Thy substance, valued at the highest rate, Made daily motions for our home return;
Cannot amount unto a hundred marks ; Unwilling I agreed. Alas, too soon,
Therefore, by law thou art condemn'd to die. We came aboard ;
Æge. Yet this my comfort, - when your A league from Epidamnum had we sail'd,
words are done,

Before the always wind-obeying deep
My woes end likewise with the evening sun. Gave any tragic instance of our harm :
Duke. Well, Syracusan, say, in brief, the But longer did we not retain much hope;

For what obscured light the heavens did grant,
Why thou departedst from thy native home, Did but convey unto our fearful minds
And for what cause thou cam'st to Ephesus. A doubtful warrant of immediate death ;
Æge. A heavier task could not have been Which, though myself would gladly have em-
impos'd,

brac'd, Than I to speak my griefs unspeakable :

Yet the incessant weepings of my wife,

cause

Weeping before for what she saw must come, Whom whilst I labour'd of a love to see,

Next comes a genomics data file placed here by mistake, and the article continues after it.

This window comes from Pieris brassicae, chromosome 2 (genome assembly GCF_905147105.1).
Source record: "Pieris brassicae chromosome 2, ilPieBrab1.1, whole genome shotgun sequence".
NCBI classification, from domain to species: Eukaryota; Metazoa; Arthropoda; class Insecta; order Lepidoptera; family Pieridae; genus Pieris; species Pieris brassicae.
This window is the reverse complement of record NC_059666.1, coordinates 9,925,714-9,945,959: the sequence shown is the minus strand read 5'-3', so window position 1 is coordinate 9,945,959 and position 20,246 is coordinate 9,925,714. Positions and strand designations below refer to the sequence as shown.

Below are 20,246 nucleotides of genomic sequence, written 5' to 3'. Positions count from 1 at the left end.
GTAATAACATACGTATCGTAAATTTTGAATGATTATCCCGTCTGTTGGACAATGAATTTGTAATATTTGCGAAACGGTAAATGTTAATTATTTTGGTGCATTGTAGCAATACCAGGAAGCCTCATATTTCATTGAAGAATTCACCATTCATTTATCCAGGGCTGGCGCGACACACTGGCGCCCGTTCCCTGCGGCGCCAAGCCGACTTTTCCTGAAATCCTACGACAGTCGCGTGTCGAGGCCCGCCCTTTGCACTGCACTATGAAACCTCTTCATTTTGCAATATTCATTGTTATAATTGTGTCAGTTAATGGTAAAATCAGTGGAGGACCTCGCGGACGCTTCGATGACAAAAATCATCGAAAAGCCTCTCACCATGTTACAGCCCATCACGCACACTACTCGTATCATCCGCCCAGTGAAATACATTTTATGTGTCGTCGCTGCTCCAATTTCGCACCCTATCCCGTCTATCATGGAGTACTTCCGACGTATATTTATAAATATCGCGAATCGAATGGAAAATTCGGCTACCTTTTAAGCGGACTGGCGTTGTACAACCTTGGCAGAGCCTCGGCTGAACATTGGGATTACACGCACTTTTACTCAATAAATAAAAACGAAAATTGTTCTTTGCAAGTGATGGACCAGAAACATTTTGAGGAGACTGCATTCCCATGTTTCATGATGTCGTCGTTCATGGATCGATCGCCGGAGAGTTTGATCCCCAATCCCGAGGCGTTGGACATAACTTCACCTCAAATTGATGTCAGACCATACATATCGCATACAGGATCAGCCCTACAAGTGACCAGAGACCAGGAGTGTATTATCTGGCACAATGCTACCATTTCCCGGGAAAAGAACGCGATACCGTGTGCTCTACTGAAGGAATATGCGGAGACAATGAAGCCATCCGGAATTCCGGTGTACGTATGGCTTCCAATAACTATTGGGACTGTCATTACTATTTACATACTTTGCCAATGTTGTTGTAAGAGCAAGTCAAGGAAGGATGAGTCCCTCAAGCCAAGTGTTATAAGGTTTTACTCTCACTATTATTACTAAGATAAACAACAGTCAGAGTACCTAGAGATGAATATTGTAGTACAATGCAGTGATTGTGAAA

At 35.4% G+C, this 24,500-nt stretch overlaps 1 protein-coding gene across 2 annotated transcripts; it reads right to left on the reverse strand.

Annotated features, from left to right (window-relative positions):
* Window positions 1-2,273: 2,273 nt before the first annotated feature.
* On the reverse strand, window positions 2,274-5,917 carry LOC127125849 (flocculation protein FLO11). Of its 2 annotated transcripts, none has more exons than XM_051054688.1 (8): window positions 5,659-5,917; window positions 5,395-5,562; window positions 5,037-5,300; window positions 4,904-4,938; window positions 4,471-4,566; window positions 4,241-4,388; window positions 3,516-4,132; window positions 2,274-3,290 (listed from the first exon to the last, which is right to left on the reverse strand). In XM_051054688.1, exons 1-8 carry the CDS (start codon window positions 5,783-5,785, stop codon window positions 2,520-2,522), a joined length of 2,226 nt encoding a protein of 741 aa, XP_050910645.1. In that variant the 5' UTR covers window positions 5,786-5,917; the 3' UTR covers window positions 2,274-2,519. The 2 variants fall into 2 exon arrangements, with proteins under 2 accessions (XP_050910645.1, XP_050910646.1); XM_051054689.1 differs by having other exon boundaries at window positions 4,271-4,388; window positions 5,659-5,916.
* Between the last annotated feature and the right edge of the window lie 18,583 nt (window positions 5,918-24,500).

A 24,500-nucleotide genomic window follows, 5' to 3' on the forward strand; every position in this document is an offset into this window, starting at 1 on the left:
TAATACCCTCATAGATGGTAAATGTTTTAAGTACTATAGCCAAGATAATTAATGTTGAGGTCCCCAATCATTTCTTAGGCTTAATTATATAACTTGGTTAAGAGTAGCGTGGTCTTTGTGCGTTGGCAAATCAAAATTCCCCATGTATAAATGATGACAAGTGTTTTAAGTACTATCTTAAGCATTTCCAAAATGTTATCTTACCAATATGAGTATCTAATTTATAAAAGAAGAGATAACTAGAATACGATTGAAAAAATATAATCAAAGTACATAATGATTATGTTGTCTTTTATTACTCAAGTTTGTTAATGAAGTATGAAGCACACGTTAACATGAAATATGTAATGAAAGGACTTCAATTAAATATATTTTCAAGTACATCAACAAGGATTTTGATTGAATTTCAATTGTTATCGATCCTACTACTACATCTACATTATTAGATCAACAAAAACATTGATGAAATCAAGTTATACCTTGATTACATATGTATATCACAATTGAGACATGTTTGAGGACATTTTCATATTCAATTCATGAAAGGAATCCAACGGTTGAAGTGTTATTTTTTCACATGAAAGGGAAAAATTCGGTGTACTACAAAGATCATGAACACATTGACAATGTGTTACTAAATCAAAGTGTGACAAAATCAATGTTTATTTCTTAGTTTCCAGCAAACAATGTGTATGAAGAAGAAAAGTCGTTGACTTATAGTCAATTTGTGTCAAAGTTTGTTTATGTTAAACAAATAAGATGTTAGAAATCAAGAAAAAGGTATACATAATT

And piteous plainings of the pretty babes, I hazarded the loss of whom I lov'd.
That mourn d for fashion, ignorant what to fear, Five summers have I spent in farthest Greece,
Forc'd me to seek delays for them and me. Roaming clean through the bounds of Asia ;
And this it was, --for other means was none. And, coasting homeward, came to Ephesus,
The sailors sought for safety by our boat, Hopeless to find, yet loth to leave unsought
And left the ship, then sinking-ripe, to us : Or that, or any place that harbours men.
My wife, more careful for the latter-born, But here must end the story of my life ;
Had fasten'd him unto a small spare mast, And happy were I in my timely death,
Such as sea-faring men provide for storms: Could all my travels warrant me they live.
To him one of the other twins was bound, Duke. Hapless Ægeon, whom the fates
Whils! I had been like heedful of the other.

have mark'd
The children thus dispos'd, my wife and I, To bear the extremity of dire mishap !
Fixing our eyes on whom our care was fix'd, Now, trust me, were it not against our laws,
Fasten d ourselves at either end the mast; Against my crown, my oath, my dignity,
And floating straight, obedient to the stream, which princes, would they, may not disannul,
Were carried towards Corinth as we thought. My soul should sue as advocate for thee.
At length, the sun, gazing upon the earth, But though thou art adjudged to the death,
Dispers d those vapours that offended us ; And passed sentence may not be recall'd
And, by the benefit of his wish'd light, But to our honour's great disparagement,